Thierfelder, Hans

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(b. Rostock Germany, 22 February 1858; d. Tübingen Germany, 11 November 1930)

physiological chemistry.

Thierfelder, best known for his isolation of the brain substance cereborn (phrenosin) and for his chemical studies of this and other cerebrosides was born into a medical family. His father, Theodor Thierfelder, was a university professor and director of a medical clinic in Rostock. After graduating from Rostock Gymnasium. Thierfelder studied medicine (1876–1881) at Rostock, Tübingen, Heidelberg, Munich and Freiburg. His instructors in physiology included Carl von Voit at Munich and Wilhelm Kühne at Heidelberg, both of whom were influential teachers with special interests in physiological chemistry. After passing his state examinations in Freiburg, Thierfelder worked for a year with Otto Nasse at the latter’s Institute for Pharmacology and Physiological Chemistry in Rostock. Under Nasse’s direction Thierfelder took his M. D. in 1883 with a dissertation on the chemical processes involved in the formation of milk sugar and casein, a study that became the basis of his first publication.

Drawn to science rather than to medical practice, Thierfelder applied to Felix Hoppe-Seyler at Strassburg and in 1884 was appointed assistant in HoppeSeyler’s Institute for Physiological Chemisary. Later Thierfelder’s student and collabroator Ernst Klenk would describe him as “one of the last outstanding physiological chemist to come out of the old HoppeSeyler school,” and there is no doubt that the more than six years that Thierfelder spent in Strassburg left an impression on his subsequent work. In Hoppe-Seyler’s institute, where he habilitated in 1887, Thierfelder continued his training in the problems and methods of physiological chemistry, the chemical analysis of body substances, and the study of the changes these substances undergo in the body. Here he also absorbed Hoppe-Seyler’s view that physiological chemistry constituted a field of research distinguishable from the anatomical and physical aspects of physiology, a field that could best be pursued in an institutionally distinct setting. One expression of that view was Hoppe-Seyler’s Zeitschrift für physiologische Chemie, founded in 1877, Most of Thierfelder’s work was published in this journal, and he served for the greater part of his career as one of its editorial consultants. Another indication both of the identify of the field and of the continuity of Thierfelder’s work with that of his teacher was Hoppe-Seyler’s Handbuch der physiologisch und pathologisch-chemischen Analyse, Thierfelder collaborated with Hoppe-Seyler in preparing the sixth edition (1893) and kept the classic text up to date after the latter’s death with editions in 1903, 1909, and 1924.

Another effect of Thierfelder’s time in Strassburg was his association with several young workers in physiological chemistry. Among them was Joseph von Mering, with whom Thierfelder collaborated in a study of the behavior of a series of tertiary alcohols in the animal organism. They found that administration of the alcohols, like other substances previously studied, could lead to the appearance of paired glucuronic acids in the urine, but that the outcome varied depending on the species of animal used. This work led Thierfelder into further investigations on the formation of glucuronic acid in the fasting animal and on the constitution of that acid. In the latter studies he was able to give evidence of the aldehyde nature of the acid and of its close relationship to glucose. Prompted in part by Hoppe-Seyler’s interest in brain chemistry, Thierfelder undertook other research at Strassburg that resulted in the identification of brain sugar with galactose.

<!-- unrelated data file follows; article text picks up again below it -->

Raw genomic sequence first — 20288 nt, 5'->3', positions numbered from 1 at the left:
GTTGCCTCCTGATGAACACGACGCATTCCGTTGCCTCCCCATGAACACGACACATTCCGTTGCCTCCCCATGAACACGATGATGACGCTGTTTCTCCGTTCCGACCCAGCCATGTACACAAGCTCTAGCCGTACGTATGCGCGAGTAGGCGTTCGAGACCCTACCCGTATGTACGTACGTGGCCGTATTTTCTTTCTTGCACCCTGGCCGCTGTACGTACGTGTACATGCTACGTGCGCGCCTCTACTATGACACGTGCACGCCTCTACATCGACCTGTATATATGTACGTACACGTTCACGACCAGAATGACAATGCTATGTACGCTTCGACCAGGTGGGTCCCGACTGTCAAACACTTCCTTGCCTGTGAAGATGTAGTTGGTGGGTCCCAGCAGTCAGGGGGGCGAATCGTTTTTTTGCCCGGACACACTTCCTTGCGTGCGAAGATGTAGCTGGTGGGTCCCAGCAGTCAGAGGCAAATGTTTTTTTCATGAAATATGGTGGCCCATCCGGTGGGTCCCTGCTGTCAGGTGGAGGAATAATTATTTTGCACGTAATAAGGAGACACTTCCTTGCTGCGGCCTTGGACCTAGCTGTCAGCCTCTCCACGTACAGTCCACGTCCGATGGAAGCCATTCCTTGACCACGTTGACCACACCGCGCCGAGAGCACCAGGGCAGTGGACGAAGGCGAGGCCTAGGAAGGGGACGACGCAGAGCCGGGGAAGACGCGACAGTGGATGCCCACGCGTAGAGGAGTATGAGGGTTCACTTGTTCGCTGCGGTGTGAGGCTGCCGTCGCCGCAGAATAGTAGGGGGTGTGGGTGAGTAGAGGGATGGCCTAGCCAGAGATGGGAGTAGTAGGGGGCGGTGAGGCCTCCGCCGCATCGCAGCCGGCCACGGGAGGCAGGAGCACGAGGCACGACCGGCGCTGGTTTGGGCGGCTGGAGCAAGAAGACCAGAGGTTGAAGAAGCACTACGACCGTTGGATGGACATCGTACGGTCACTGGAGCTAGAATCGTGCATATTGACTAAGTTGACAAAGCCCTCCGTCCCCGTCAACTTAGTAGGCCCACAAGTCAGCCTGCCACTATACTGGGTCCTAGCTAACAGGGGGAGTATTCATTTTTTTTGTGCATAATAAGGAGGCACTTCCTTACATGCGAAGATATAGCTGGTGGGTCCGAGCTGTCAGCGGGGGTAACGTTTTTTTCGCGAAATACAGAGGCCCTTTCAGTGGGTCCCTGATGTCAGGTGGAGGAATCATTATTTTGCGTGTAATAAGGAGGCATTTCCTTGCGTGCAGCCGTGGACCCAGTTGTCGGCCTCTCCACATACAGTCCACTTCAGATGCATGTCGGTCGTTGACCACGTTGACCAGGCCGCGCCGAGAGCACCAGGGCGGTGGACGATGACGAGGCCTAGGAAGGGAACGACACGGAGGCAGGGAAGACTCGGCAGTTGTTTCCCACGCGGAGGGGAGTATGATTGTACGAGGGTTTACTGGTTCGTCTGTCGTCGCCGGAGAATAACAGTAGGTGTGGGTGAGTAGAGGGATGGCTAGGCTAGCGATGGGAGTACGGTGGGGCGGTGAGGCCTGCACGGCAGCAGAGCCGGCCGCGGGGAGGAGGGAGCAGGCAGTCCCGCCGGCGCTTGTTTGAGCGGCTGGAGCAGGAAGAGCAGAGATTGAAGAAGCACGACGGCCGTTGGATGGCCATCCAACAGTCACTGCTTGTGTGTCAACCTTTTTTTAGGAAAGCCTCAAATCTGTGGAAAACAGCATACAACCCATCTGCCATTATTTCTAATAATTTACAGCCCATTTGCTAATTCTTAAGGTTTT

In 1891 Thierfelder left Strassburg to join the physiologist Max Rubner at the Hygiene Institute at the University of Berlin. The new setting encouraged different kinds of investigations. Thierfelder resumed his study of milk and its constituents. With Carl Günther he showed that, contrary to prevailing opinion, the milk acid isolated from sour milk was not always the optically inactive acid but frequently the dextrorotatory form. Günther and Thierfelder were able to isolate a substance that, inoculated into sterilized milk, always produced dextrolactic acid.

With George H. F. Nuttall, Thierfelder began to address experimentally Pasteur’s view that the microorganisms of the intestinal canal played an important role in the life of the organism. In technically difficult studies, Nuttall and Thierfelder kept guinea pigs born by cesarean section completely sterile. When the animals remained healthy and behaved normally, the two investigators concluded against Pasteur. While at the Hygiene Institute, Thierfelder met Email Fischer, and with him conducted tests on the behavior of a series of natural and synthetic sugars in relation to purebred varieties of yeast.

In 1895 Thierfelder was named director of the chemical department of the Physiological Institute at the University of Berlin, as successor of Albrecht Kossel. In 1896 he became extraordinary professor at the institute. He held both positions until 1909. Shortly after the first appointment, in 1895, Thierfelder married Luise von Beseler; they had two sons and two daughters.

On two occasions Thierfelder was offered a chair of physiology, first at Marburg in 1901, as successor of Albrecht Kossel, then at Göttingen in 1905, as successor of Georg Meissner. He declined both offers, on the grounds that physiological chemistry, as a field with its own research problems and methods, required its own institutional locale. This requirement was met when, in 1909, Thierfelder was called to the chair of physiological chemistry at the University of Tübingen, vacated by the death of Carl Gustav von Hüfner. He remained at Tübingen, as director of the Physiological-Chemical Institute for the rest of his career.

In 1900 Thierfelder and his collaborator Email Wörner reported the isolation of cerebron (later called phrensosin), the first of a group of substances known as cerebrosides to be obtained in unequivocally pure form. This work marked a breakthrough in the sense that it opened the way to determination of the chemical nature of these compounds and their relationship to other substances found in the brain. In taking over leadership of this field, Thierfelder carried forward Hoppe-Seyler’s interest in brain chemistry and his own earlier studies on brain sugar and its sources.